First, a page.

apply clue with extreme force
for fuck's sake!
1) there are roughly twice as many people on this planet than there are ipv4 addresses. before you ever say anything about ip addressing again, come up with a viable solution that will give everyone just one ipv4 address. of course there will be a billion or two people who might never get connected but there will be at least that number who will each need more than one address.
2) nat is not the answer. it breaks too many things. like sip or video/audio streaming. try getting two or more people playing the same game over the internet at the same time when they all go through the same nat device.
3) even if nat was the answer and was guaranteed to work perfectly for every application and internet protocol forever, including the ones that have still to be invented, see 1).
4) net 10/8 is big enough for 16 million devices. the biggest telcos and cable companies have more than that number of customers already. this is why comcast, a us cable company, is all ipv6 now. they need ~300 million ip addresses: roughly 10-12 per customer (household). they have around 25 million customers today. they just can't hope to meet this with ipv4 address. vodaphone must be getting close to 16 million customers in england. if they're using nat, their network managers must be shitting themselves.
5) things like smart metering simply cannot work with nat. see 4). there are around 25 million gas meters in this country, most of them served by british gas. these won't fit into 10/8. the situation isn't quite as bad with electricity or water meters. oh, and you'll be seriously fucked because the meter will have to be renumbered (ie a site visit) whenever you switch providers => moving to a new utility company's wan. a nat solution (if it worked) would have that delightful property.
6) the intelligent grid will require end-to-end connectivity. nat breaks that. energy-hungry devices will have to be able to contact the power company to get real-time info about the cheapest and dearest times to power up. good luck making that work across the country with nat. or expecting everyone to reconfigure this mythical nat box in their house or office every time they plugged in a new kettle or telly.
7) anyone sitting on excess ipv4 space is unlikely to hand it back. now that those addresses are a scarce and almost exhausted commodity, carbon-based life-forms with a functioning brain will want to sell their spare addresses if they can. besides even once that ipv4 market starts, there still won't be enough addresses to go round. see 1).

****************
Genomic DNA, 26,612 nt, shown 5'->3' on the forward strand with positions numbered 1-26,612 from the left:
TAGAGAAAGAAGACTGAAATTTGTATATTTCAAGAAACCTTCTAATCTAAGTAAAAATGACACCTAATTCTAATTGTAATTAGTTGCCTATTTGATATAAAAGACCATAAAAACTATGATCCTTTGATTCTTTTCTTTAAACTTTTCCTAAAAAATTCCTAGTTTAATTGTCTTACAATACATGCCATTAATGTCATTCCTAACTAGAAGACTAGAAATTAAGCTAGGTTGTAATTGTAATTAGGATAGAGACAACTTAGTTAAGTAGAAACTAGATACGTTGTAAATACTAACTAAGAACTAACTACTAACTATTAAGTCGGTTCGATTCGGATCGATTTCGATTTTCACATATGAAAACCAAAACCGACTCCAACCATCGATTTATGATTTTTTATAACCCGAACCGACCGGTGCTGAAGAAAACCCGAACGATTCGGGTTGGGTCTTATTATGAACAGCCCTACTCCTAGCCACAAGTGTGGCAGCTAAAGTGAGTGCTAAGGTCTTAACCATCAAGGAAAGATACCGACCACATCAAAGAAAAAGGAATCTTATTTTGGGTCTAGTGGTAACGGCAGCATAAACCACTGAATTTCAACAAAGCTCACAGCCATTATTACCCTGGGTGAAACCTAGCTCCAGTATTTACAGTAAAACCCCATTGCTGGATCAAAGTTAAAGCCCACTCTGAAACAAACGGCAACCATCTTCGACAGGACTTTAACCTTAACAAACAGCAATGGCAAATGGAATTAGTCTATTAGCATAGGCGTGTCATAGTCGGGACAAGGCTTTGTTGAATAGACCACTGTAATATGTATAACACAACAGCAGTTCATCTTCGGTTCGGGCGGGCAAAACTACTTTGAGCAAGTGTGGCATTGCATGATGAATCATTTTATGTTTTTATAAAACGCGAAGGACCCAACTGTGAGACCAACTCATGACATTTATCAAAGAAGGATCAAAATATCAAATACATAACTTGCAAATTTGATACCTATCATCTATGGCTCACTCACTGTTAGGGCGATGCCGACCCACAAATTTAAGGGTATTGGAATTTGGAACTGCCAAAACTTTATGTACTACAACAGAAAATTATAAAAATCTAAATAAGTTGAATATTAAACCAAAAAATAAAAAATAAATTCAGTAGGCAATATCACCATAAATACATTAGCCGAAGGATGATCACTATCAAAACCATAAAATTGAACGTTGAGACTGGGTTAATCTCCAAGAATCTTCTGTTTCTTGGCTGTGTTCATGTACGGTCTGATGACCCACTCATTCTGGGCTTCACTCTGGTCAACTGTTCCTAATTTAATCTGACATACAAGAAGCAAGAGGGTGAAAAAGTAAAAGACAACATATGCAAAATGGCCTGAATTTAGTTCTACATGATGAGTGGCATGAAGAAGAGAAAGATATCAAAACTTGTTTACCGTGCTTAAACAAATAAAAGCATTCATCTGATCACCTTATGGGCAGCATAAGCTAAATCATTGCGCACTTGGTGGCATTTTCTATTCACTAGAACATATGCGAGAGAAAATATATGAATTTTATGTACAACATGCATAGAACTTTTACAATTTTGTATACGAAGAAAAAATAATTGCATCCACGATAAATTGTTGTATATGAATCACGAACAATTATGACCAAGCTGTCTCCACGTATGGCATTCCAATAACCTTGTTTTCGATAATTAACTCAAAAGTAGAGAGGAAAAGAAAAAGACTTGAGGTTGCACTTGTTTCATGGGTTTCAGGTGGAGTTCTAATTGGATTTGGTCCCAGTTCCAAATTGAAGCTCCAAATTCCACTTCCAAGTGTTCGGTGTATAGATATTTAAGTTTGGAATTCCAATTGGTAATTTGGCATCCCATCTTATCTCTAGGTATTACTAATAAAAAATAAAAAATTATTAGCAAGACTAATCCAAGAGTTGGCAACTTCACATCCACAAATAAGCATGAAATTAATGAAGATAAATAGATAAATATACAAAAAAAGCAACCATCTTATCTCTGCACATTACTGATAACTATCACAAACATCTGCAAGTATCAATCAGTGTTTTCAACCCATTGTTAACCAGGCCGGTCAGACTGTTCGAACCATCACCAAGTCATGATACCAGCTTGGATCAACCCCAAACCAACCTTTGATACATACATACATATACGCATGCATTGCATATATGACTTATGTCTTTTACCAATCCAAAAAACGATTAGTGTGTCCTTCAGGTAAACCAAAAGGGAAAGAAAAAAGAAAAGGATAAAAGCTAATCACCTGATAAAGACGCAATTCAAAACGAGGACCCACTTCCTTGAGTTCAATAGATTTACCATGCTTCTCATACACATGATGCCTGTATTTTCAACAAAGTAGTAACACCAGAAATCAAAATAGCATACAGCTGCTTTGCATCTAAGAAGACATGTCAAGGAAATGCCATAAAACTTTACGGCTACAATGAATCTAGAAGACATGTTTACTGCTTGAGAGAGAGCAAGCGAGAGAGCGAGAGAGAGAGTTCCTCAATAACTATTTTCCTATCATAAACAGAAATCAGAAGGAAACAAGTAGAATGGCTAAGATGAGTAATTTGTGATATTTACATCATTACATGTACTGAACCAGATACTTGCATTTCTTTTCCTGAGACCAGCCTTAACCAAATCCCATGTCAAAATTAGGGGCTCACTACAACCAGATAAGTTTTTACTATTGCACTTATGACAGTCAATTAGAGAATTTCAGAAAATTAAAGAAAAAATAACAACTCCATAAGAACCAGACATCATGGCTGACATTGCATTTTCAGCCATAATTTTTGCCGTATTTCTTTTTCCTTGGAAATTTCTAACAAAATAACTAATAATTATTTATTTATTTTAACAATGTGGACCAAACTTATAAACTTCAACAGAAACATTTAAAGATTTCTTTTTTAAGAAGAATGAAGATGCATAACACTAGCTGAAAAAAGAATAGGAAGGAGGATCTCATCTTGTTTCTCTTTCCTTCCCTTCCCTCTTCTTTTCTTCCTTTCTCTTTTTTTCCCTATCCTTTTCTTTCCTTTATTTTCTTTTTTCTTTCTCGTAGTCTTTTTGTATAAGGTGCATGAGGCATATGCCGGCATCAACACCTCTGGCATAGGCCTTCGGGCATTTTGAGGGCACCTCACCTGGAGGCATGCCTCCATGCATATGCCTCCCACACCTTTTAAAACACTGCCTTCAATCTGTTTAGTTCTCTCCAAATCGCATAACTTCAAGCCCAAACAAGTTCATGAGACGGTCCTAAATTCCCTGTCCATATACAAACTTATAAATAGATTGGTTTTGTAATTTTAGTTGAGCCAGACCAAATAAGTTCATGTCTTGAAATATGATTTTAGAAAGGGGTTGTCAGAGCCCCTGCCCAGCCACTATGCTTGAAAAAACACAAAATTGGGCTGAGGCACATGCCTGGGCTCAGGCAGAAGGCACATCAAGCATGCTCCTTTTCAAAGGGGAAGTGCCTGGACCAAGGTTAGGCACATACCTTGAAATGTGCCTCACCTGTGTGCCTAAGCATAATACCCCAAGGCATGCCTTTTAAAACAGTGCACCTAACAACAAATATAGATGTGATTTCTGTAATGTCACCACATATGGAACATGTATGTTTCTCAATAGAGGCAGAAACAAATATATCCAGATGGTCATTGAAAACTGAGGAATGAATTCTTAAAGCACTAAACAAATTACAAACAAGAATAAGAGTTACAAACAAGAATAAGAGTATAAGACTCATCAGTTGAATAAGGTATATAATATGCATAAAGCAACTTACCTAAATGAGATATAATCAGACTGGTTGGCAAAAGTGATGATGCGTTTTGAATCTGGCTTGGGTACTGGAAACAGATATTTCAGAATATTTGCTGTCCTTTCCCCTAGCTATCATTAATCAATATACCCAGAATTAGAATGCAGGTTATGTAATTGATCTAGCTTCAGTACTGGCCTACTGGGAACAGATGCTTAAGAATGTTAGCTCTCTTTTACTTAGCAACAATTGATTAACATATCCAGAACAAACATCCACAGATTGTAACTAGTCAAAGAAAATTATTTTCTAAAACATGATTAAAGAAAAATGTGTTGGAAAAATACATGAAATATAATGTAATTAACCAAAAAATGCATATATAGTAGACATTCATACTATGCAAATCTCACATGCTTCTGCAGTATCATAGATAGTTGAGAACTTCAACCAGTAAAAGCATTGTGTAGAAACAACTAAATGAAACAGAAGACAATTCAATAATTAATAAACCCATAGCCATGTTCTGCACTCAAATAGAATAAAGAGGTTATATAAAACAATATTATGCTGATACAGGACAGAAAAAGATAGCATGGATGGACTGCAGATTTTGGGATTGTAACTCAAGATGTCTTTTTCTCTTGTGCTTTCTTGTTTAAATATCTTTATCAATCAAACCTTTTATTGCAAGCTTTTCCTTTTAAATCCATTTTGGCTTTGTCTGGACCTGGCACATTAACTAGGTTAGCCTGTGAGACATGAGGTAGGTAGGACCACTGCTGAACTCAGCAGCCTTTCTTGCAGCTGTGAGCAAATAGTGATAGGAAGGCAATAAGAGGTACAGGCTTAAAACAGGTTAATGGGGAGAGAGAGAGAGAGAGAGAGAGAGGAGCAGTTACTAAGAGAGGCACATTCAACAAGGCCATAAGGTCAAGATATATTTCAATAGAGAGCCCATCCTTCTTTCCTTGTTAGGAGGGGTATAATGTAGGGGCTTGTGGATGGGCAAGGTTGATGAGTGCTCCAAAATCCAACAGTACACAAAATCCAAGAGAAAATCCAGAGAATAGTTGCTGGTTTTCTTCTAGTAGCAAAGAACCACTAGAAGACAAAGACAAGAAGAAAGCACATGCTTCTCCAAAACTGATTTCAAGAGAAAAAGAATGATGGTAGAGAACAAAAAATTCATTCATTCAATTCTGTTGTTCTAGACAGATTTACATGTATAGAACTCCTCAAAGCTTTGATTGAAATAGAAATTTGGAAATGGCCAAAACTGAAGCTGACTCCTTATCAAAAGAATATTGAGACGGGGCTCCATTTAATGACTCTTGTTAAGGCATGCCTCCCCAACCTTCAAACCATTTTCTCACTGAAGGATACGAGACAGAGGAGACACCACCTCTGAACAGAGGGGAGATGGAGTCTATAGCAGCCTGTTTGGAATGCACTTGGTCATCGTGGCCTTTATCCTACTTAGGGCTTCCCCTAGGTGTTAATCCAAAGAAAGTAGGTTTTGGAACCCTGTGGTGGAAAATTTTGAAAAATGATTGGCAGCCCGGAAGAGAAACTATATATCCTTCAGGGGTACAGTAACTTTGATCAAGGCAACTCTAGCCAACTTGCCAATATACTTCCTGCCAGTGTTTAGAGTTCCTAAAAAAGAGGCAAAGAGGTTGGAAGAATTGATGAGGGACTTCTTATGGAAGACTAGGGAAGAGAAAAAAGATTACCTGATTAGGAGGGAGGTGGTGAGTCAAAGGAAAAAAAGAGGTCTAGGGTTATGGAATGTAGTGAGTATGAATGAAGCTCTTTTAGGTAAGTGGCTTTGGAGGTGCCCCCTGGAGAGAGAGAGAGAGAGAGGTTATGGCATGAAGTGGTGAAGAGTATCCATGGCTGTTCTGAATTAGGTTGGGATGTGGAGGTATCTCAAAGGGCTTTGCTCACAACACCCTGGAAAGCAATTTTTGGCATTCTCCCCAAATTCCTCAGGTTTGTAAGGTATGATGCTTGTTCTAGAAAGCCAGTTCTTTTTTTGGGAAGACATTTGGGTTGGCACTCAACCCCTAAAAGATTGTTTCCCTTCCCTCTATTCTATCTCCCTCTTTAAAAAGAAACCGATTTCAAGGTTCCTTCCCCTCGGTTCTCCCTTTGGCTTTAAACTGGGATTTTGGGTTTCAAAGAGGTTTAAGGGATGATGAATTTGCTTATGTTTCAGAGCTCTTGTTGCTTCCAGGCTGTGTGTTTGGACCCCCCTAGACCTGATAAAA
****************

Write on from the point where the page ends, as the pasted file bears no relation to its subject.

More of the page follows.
8) the best thing vendors could do with nat is eliminate it. and apply clue to any fuckwits who think nat is the answer.
9) how many devices will be connected to the internet next year? more? less? same as now? what about in 5 years or 10 years? nat isn't going to save us. it will make things worse because all that nat shit will have to be ripped out and replaced with ipv6 some day. might as well have one migration to do instead of two.
10) every land-line will need a unique ip address at the exchange when the telcos switch to their next generation nets. incumbents like bt are already doing this. mobile operators won't be far behind. but they'll be connecting tablets and fondleslabs that sometimes get used to make phone calls. once you have 10+ million customers, network 10/8 and nat is just not going to do it. see 4).
11) iana handed out /8s to the regional internet registries. so it isn't worth handing back anything smaller than that to iana. and anyway, smaller chunks of free ipv4 space will be up for sale on ebay soon if they're not there already.
12) proper uptake of ipv6 puts a stop to all this nat fuckwittedness forever. and kills the trade in v4 addresses. it'll provide more than enough headroom for what we already expect we want to do on the internet for the next decade or two. and still leave vast amounts of unused space for whatever happens on the internet after our great-great grandchildren are long dead,